It can’t be sunny all of the time

What I’ve learned from Irish weather: it often rains, but it rarely pours. If you let the rain stop you from doing things, you won’t ever do anything at all. The sun will come out again, eventually. And when it does, seize the day, literally. 

A more talented writer might connect this weather metaphor to her current situation more obliquely. But I’ll just tell you about the sucky renovation set backs we’re facing before we’ve even started building. And how I’m trying to stay positive about the changes we’ve been forced to make. 

I was so eager to receive the bids from the contractors so that we could make a choice and get started on the renovations.  They were due April 11, and I was anxiously anticipating them. Only one arrived on time.

We knew that everything included in the tender would likely be beyond our budget, but costing everything out would help us plan for the future. The figures we got back were astounding. More than what we paid for the house in the first place.

It’s been a bit of a shock, honestly. But we’re determined.

Take out the highest bid. Ask the remaining two builders to revise their quotes.

What can we live without?

The heat pump is out of the question. Even skipping the underfloor heating and going with all high efficiency radiators doesn’t save us enough. It will be a regular old oil system – very disappointing. But we can do the high efficiency rads, which means we could upgrade in the future (when we have an extra ten grand lying about, ha!) We can take out the ensuite and all the guest rooms will have shared baths. We can build the vestibule connecting the movement & visual arts studios ourselves. We won’t knock the side entryway and replace the utility room door with french doors right now. We can postpone the second fix for emergency lighting until we have filed for change of use and need a fire cert. Reflashing the chimneys can wait until we replace the third story windows in the future. We won’t wall off our office – I can use a wardrobe instead and wallpaper the back of it. We can’t put a wood stove in the sitting room, but we can keep the open fire.

Anthony, our engineer, revises the drawings.

April 28th, we received the revised quotes. We’re still over budget. By a significant amount. But we know which builder we’re going with. 

The VAT (Value Added Tax, at 13.5%) alone is brutal.

We will do as much as we can with what we have. We will reuse what we can. We will have to ask for help. (Has anyone ever installed & refinished reclaimed wood flooring?) Because there will be a lot of DIY. And that’s okay. 

Now, what must we sacrifice? We walk through with Anthony and the builder.

We won’t dry line the dining room, but the windows and door must be replaced. The limestone flagstone floor will stay as is – we can seal it instead of taking it up and putting a moisture barrier underneath. All interior doors will stay for now. We can’t reconfigure the master bath, which would have created space for a new guest bathroom. We can only fit a W.C. where the hot press is, though we can add a shower to the bathroom downstairs. We maintain the same number of facilities, but loose the convenience of both showers being on the same floor as the bedrooms. Not ideal. The writer’s den doesn’t shrink as planned, so the upside is it can double as a fifth guest room as needed. Most of the first floor won’t be dry lined, nor the ceilings replaced in those rooms for now. Five windows won’t be replaced (and they really, really need to be.) Repair will have to suffice for now.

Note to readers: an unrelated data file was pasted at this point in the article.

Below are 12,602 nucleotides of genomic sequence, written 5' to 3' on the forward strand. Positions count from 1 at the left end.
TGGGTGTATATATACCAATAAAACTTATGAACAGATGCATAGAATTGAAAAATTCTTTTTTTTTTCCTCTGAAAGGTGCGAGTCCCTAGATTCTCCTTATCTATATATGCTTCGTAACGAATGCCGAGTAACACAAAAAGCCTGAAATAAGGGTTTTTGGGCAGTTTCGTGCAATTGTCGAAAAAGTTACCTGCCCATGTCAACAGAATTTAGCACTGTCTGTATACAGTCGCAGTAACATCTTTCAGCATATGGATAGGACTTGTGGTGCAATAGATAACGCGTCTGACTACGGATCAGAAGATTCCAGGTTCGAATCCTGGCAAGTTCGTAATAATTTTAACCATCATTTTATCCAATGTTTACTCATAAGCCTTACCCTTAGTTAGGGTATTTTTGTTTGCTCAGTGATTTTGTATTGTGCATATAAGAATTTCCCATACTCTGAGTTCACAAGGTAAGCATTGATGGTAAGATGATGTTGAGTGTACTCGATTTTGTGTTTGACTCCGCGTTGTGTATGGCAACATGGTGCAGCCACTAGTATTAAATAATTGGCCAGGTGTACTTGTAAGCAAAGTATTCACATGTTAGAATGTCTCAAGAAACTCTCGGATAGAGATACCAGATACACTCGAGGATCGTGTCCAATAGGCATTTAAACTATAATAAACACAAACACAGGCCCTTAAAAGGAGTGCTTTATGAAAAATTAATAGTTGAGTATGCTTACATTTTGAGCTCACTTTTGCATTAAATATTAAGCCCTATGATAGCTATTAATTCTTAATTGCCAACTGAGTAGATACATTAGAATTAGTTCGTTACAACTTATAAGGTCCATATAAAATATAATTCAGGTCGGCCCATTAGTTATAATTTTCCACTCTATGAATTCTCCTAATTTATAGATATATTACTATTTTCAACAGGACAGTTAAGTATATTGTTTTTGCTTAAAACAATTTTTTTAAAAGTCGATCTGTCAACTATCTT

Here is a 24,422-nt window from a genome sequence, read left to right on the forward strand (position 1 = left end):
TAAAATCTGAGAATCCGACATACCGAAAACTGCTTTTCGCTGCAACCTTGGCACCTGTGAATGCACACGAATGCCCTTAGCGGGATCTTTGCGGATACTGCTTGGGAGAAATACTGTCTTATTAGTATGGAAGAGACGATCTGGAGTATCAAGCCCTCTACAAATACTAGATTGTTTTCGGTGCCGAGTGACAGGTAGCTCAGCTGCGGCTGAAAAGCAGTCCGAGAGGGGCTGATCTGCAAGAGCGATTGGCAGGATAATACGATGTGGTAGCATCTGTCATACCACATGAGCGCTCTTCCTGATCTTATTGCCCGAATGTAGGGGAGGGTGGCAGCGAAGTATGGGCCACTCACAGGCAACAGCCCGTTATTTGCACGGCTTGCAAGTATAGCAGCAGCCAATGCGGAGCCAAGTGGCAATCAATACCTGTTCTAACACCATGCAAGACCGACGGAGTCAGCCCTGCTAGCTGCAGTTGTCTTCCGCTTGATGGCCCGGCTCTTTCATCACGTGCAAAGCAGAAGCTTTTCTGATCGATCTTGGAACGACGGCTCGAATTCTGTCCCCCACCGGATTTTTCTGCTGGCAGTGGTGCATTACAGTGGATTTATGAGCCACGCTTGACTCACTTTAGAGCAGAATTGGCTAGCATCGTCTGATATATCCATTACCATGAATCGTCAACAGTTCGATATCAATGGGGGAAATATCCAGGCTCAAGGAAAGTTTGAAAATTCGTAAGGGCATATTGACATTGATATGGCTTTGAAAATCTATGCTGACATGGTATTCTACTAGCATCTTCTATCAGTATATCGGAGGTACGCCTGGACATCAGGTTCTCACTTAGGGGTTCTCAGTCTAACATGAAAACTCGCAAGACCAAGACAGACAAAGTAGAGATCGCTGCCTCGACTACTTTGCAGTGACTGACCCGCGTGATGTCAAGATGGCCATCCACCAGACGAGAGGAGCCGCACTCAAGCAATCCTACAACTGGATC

It’s disheartening. I can live with the postponements. And secretly, I’m delighted to keep the stone walls in the dining room as is (fingers crossed it maintains enough heat and isn’t too damp to stay that way!) The concessions regarding windows and the bathroom facilities worry me more. But the hardest thing has been scrapping hours and hours of work I put into the new layout. I poured over graph paper, drawing walls, cutting out bath fixtures from little pieces of paper. Looking at the best ways to use the rooms. It was all for naught. A pointless exercise. Almost none of my ideas remain.

I tell myself I should be used to this, as a choreographer. Sometimes you work and work on material that never makes it to the performance. But usually these omissions strengthen the work as a whole. I’m not sure that is the case here. I tell myself it was an important part of the process – other ideas arose from it that we wouldn’t have arrived at otherwise. I’m angry we were allowed to get our hopes up – that we were dreaming, waiting to see, and we were so off the mark with what was actually possible. But who is there to be angry at?

Tomorrow we meet with the builder again to finalise plans, set a start date (early June????), and rough out a schedule.

Despite the setbacks, I’m still excited to get going.   

Enforced patience. Sideways thinking. No one said it would be easy.

I don’t doubt that we will be open in 2017.